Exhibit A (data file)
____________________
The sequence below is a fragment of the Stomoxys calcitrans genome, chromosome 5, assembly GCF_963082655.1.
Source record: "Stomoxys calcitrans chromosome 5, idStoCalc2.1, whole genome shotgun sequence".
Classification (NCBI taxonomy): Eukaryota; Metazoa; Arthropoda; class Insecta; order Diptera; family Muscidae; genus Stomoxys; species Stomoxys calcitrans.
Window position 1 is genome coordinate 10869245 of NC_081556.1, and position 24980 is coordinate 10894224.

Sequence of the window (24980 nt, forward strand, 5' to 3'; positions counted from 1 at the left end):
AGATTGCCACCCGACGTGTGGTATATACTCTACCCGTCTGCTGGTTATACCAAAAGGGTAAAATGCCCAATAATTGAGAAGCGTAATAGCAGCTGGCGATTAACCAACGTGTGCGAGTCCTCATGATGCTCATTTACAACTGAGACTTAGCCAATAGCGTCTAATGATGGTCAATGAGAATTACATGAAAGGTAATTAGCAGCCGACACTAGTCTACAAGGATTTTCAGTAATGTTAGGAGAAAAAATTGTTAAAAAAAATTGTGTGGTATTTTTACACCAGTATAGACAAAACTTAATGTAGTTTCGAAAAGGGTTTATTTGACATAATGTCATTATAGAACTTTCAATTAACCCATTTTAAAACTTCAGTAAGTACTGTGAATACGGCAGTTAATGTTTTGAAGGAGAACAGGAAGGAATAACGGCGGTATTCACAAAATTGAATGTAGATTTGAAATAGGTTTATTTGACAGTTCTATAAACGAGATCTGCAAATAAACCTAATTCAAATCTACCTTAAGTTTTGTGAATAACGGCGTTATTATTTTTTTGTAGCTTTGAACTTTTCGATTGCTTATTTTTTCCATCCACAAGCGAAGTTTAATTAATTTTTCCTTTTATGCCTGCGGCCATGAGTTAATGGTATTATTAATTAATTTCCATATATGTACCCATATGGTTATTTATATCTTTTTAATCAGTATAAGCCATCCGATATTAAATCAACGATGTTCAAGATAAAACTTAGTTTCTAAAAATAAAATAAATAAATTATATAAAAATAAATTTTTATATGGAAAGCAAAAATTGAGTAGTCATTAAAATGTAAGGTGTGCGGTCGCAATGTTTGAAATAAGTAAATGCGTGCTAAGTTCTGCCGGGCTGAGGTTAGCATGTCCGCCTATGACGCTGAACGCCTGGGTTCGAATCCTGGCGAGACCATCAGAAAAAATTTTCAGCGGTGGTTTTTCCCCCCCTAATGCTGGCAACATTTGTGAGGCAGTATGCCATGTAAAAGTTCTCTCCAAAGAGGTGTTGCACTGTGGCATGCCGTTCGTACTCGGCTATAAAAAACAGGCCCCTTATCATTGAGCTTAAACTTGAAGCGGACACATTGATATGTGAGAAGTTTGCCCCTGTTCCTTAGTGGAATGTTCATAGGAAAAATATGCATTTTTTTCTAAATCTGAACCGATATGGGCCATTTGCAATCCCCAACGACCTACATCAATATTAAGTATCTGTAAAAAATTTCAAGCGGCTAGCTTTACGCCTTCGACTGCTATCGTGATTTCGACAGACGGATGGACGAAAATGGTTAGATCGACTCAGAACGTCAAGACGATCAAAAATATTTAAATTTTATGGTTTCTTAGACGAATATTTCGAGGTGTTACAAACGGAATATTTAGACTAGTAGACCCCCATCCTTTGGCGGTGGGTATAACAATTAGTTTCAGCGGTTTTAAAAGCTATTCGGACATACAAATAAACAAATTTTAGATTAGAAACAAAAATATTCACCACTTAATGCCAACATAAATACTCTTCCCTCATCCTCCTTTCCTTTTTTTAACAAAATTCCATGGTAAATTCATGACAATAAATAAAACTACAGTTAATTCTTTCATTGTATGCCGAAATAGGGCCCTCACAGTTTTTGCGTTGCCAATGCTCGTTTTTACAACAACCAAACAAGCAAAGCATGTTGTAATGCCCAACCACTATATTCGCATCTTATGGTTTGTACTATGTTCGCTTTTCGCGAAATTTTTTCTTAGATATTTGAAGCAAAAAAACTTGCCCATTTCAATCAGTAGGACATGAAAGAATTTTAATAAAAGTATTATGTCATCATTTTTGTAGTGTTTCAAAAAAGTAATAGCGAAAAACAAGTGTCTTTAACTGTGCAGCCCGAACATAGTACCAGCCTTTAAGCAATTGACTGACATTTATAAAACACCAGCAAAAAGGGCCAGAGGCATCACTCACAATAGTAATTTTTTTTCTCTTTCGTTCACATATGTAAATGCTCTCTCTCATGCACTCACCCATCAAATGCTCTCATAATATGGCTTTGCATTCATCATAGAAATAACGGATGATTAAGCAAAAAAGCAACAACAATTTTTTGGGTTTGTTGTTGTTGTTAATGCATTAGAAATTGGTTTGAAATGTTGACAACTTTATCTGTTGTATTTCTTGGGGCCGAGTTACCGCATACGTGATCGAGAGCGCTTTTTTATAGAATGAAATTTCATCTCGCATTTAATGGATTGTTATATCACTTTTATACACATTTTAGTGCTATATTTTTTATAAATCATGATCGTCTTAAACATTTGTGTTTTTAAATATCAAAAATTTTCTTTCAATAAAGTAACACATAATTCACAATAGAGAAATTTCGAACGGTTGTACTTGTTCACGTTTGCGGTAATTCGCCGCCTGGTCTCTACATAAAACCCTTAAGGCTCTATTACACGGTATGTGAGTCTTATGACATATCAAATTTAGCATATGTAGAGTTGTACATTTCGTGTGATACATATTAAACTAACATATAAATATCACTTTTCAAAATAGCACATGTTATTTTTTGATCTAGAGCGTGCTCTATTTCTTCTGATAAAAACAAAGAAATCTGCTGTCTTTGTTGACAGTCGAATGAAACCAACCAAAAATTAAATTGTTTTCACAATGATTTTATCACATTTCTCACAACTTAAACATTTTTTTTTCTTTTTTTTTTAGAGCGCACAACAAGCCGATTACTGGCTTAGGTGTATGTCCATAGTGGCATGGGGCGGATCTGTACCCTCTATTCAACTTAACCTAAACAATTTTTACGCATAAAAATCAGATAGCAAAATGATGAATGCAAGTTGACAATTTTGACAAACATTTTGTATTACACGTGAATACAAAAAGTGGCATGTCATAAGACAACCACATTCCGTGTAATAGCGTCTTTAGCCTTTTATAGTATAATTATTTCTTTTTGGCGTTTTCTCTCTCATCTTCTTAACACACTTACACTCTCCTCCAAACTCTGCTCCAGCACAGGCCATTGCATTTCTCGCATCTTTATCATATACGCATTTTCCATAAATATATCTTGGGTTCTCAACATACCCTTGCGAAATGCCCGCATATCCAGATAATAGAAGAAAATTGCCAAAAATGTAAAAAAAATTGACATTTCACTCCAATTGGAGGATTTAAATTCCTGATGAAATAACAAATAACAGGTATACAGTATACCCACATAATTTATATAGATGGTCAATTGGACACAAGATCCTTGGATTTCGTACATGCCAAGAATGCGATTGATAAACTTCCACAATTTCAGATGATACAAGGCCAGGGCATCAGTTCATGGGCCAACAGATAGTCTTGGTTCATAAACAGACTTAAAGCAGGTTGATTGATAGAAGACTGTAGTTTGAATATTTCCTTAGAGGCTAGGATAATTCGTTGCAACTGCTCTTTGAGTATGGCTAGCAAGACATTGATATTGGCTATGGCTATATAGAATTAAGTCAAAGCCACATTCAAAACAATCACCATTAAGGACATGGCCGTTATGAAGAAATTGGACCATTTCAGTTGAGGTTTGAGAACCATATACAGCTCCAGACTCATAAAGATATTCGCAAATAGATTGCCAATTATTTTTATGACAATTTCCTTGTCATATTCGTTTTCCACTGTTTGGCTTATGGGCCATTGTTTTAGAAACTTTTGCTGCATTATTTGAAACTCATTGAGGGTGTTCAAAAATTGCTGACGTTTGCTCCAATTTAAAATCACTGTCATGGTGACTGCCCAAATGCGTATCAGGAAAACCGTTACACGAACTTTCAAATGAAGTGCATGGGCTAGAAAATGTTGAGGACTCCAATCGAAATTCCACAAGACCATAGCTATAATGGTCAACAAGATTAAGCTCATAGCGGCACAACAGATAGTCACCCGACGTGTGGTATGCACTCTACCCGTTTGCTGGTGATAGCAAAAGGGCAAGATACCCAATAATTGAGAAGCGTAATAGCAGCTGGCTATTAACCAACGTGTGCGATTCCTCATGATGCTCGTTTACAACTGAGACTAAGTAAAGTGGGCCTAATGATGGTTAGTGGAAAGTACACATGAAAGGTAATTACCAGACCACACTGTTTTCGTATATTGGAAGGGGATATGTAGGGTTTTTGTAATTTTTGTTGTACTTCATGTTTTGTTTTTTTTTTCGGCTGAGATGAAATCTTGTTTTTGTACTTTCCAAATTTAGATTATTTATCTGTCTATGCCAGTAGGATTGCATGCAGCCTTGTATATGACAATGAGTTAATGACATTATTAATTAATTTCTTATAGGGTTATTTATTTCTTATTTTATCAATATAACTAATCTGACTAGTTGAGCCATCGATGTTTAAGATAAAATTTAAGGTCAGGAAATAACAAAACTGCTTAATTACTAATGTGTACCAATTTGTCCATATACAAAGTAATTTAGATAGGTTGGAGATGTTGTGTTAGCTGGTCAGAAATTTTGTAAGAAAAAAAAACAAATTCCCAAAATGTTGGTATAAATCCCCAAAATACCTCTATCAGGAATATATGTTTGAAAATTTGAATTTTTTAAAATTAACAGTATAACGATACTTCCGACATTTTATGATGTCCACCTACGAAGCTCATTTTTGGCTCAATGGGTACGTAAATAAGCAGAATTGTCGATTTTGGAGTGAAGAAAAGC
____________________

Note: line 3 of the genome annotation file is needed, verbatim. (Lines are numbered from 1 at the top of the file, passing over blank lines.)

Classification (NCBI taxonomy): Eukaryota; Metazoa; Arthropoda; class Insecta; order Diptera; family Muscidae; genus Stomoxys; species Stomoxys calcitrans.